Like I am going to trust some compiler writing schmo to write decent enough software that I can just use it without question. These were the days when many compilers, and assemblers, were slow and buggy. Anyone remember MASM? Anyone remember how we had to use BDS C and Demet C because the 'official' compilers sucked?
But I was wrong. The reuse of previously written software is of tremendous benefit if you want to get work done. If you want to experiment, if you want to learn how things work, if you want to do research, then fine - do it the hard way and write your own.
Scikit, NLTK, Numpy, Pandas, TensorFlow, Keras, R, Spark, Caffe, PyTorch - they are all wonderful libraries. But they conceptually operate at a very low level. They are the for loop and arithmetic instructions of the machine learning paradigm.
All of this is just to say that I understand how the AI research community feels, that they can't trust someone else's Convolutional Neural Network. Or that they are doing research so they need to write unique software as they explore the solution space.
But what about the rest of us who want to use these technologies to solve problems? Or to make money. Or save money. Or save the world?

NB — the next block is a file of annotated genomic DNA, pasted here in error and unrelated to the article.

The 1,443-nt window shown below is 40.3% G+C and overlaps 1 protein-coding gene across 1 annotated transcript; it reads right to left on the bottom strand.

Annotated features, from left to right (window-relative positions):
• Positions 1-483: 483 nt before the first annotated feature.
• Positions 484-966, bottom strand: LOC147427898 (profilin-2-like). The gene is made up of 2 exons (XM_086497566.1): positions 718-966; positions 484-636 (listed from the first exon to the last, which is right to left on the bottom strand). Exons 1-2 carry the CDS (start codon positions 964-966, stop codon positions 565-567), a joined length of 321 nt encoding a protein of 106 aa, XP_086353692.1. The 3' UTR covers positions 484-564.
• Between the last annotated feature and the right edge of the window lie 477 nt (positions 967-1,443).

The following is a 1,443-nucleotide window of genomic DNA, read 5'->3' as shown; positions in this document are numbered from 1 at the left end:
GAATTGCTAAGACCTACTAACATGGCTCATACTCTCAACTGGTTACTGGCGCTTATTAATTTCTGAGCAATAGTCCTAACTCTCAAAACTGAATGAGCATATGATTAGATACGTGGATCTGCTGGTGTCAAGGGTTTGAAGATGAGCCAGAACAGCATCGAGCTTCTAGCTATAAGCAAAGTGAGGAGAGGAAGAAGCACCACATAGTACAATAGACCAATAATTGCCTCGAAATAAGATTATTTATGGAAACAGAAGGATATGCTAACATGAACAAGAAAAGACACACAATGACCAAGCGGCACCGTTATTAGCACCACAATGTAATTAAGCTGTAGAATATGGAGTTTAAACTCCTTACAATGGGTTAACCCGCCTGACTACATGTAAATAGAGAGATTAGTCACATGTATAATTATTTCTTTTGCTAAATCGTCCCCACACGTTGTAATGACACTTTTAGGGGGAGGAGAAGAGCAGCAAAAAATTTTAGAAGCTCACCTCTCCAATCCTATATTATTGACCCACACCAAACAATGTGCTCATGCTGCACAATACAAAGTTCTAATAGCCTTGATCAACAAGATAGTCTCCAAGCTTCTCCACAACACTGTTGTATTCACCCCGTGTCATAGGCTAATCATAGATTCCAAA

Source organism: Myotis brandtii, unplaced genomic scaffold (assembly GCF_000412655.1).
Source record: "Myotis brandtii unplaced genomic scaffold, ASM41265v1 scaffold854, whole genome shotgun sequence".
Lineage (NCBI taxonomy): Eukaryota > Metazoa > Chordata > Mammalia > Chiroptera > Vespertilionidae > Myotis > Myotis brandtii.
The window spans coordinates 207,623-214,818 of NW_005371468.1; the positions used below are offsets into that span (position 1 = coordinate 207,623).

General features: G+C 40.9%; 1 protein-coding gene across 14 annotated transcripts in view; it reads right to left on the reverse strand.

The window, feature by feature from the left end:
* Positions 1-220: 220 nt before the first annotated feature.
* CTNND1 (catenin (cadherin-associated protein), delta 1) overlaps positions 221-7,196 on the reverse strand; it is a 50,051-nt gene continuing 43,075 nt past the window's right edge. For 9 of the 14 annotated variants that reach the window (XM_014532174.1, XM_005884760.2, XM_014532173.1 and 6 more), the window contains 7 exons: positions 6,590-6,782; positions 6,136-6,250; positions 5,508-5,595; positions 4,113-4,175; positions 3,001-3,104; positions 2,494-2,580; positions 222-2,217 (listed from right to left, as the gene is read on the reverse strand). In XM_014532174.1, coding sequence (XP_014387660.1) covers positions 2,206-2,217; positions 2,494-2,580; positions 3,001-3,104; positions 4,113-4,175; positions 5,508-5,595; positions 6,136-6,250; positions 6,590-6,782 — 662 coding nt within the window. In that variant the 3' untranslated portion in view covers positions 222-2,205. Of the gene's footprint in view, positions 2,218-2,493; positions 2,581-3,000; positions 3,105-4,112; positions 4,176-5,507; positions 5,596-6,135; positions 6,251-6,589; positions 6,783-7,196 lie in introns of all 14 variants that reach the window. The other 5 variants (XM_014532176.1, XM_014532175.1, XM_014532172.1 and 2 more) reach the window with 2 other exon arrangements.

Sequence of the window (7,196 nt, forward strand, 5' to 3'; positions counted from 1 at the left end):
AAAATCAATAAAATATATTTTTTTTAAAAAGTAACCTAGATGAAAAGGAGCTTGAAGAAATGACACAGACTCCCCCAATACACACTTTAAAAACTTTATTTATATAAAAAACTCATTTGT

And do researchers really have to rewrite everything? Yes, I am sure the largest organizations have template code that people can munge. And presumably some sort of life-cycle management. And presumably some kind of way to track experiments and results so they can be correlated with similar experiments in other parts of the organization.
But there is a long history of software that does this kind of stuff for us. For example Computer-Aided Engineering (CAE) applications. Another is Integrated Development Environments (IDE). Jupyter is awfully cool but it is just not an IDE.
As far as I can see only Microsoft gets it. Strange I know to have Microsoft back out in front., but their Machine Learning Studio appears to be a serious step in this direction.
But the Microsoft Machine Learning Studio is expensive for most of us. And the rest of the gang has instead provided us lower level services which we can also pay to use.